The Future of Loyalism session at the Political Studies Association conference started with two academics – Jim McAuley and Graham Spencer – introducing the Political Studies Association delegates to loyalism, loyalist themes and transformation efforts so far. Rev Chris Hudson – who acted as a conduit between the Irish Government and the UVF – spoke about his journey. [Click on their names to hear their 10 minute introductions.]
Finally, Jackie McDonald – introduced as a former UDA prisoner – spoke about his own experience of loyalism. He talked about experiences on his estate before the UDA was formed (when white collar workers met and sought to limit any increase in Catholic occupancy of their area), gave his view on Gary McMichael’s strategy and drugs entering the organisation.
(It was hard at times while listening not to sceptically wonder how far his revisionist dial was cranked up and contemplate which inconvenient facts were being overlooked or vastly simplified.)
In the Q&A session the opening remarks, Jackie McDonald was asked about the Orange Order. You can hear his five minute reply. But in the second half he questioned aspects of the Orange Order Belfast District’s plans for a ‘Covenant parade’ in May.
On the 19th of May – I’m not sure if everybody would be aware – the Grand Lodge is going to have (to celebrate the centenary of the Covenant which is going to be on the 28th or 29th of September) but they’re making that their baby, their thing, so the Belfast District are having one [a parade] on the 19th of May which is going to go to Ormeau Park.
But they’re allowing loyalism to join in. There could be 35-55,000 people walking. There will be thousands of people lining the route. There will be thousands of people in Ormeau Park to welcome them there.
The problem we have is … the Orange and the bands will take the first part of the parade, and then it will be the UVF in the Somme gear – the Somme associations and what they’re telling us is they’ll have the uniforms, they’ll have the antique motors with the machine guns on them and all the paramilitary flags – and the UDA will be suited and booted, the Ulster Defence Union will be wearing their green blazers and what have you.
If you’re a nationalist – and this parade passes parts of Short Strand or wherever – how are you going to feel? Are you going to feel threatened? Is that going to be a positive thing or a negative thing? And I’d very wary that as part of the peace process we should all be moving forward and we should be taking into consideration how the nationalists feel. But the Orange Order are saying “that’s not our problem, that’s the police problem”. People belonging to us have asked them what happens if the dissidents attack the parade? “That’s not our problem. That’s the problem for the police.” What happens if some of the local blue bag brigade joins in and causes problems? “Oh that’s not our problem. That’s the PSNI problem.”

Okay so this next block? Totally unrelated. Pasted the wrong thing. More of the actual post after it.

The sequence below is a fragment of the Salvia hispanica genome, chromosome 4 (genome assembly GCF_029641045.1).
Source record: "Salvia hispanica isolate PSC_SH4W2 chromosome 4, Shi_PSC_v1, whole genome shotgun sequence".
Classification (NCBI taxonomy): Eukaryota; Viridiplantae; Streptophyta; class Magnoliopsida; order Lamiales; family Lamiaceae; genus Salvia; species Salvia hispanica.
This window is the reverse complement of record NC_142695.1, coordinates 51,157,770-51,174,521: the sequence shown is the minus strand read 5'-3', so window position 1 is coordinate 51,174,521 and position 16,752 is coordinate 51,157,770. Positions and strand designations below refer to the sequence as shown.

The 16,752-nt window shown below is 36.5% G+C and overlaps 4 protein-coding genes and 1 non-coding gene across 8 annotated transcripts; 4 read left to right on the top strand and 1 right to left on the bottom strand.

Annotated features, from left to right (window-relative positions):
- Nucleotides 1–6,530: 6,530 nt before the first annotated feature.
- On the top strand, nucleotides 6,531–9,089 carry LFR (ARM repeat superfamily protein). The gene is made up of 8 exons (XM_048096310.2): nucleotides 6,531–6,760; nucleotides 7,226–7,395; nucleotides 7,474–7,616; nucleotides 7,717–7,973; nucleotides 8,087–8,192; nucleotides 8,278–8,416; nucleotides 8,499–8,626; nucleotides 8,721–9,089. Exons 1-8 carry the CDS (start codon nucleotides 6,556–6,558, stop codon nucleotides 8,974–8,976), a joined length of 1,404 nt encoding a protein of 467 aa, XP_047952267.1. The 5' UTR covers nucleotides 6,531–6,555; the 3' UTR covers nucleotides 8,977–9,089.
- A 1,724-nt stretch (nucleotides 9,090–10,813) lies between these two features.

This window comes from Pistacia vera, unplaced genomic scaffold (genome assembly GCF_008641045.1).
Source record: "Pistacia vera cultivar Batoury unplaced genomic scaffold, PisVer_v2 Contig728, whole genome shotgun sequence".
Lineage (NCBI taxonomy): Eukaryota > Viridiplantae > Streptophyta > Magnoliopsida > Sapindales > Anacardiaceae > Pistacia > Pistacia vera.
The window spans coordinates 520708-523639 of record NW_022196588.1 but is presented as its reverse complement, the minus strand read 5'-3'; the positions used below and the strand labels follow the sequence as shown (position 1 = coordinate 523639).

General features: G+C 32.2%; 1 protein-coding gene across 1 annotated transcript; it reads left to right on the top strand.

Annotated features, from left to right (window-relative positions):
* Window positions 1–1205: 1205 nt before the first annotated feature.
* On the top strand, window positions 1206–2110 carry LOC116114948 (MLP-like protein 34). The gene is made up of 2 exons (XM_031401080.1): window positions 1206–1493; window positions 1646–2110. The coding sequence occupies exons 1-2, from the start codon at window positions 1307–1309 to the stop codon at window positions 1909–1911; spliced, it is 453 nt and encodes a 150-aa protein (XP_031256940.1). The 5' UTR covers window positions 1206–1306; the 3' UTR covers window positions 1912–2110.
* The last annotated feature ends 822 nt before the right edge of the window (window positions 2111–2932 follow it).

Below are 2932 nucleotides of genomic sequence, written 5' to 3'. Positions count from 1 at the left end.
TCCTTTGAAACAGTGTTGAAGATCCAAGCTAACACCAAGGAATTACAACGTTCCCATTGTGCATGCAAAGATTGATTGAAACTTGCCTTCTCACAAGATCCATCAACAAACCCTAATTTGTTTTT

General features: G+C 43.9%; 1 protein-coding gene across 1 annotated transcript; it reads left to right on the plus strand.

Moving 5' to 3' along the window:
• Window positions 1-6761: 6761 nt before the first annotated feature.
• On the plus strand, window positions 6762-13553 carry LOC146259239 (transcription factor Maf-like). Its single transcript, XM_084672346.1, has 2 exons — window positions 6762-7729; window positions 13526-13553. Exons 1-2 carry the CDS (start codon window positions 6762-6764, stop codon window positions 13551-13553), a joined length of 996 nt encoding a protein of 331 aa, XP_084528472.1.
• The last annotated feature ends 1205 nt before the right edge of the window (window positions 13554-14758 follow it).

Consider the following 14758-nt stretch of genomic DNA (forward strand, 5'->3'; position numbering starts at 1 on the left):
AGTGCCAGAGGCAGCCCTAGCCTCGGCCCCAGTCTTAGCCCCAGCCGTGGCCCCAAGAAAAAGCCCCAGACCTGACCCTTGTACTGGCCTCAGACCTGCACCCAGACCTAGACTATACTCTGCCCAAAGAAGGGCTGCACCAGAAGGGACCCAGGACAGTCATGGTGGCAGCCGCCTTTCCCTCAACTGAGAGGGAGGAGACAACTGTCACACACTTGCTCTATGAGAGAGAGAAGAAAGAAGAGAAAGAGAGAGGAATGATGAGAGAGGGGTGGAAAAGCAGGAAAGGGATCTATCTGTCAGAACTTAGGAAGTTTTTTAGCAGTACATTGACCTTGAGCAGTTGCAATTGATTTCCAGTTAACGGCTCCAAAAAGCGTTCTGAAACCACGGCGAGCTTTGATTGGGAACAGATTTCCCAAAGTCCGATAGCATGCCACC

But it’s not. It’s their problem. It’s their parade and they’re responsible for the behaviour of the people in it.
He finished the answer with the statement:
I support the Orange, but I don’t want anything to do with them if you know what I mean.
It’s positive that Jackie is publicly thinking first through the eyes of others. It puts his rhetoric in the same league as Peter Robinson and Martin McGuinness who frequently now make statements that are deliberately inclusive and question their own community’s reaction to their neighbours. While the relationship between Jackie, the UDA and the Orange Order is no doubt much more complicated and baggage-laden than he expressed yesterday, his observations do raise questions about the institution’s plans to commemorate the signing of the Ulster Covenant.
Update – new post describing the organisers’ vision of the parade and rally.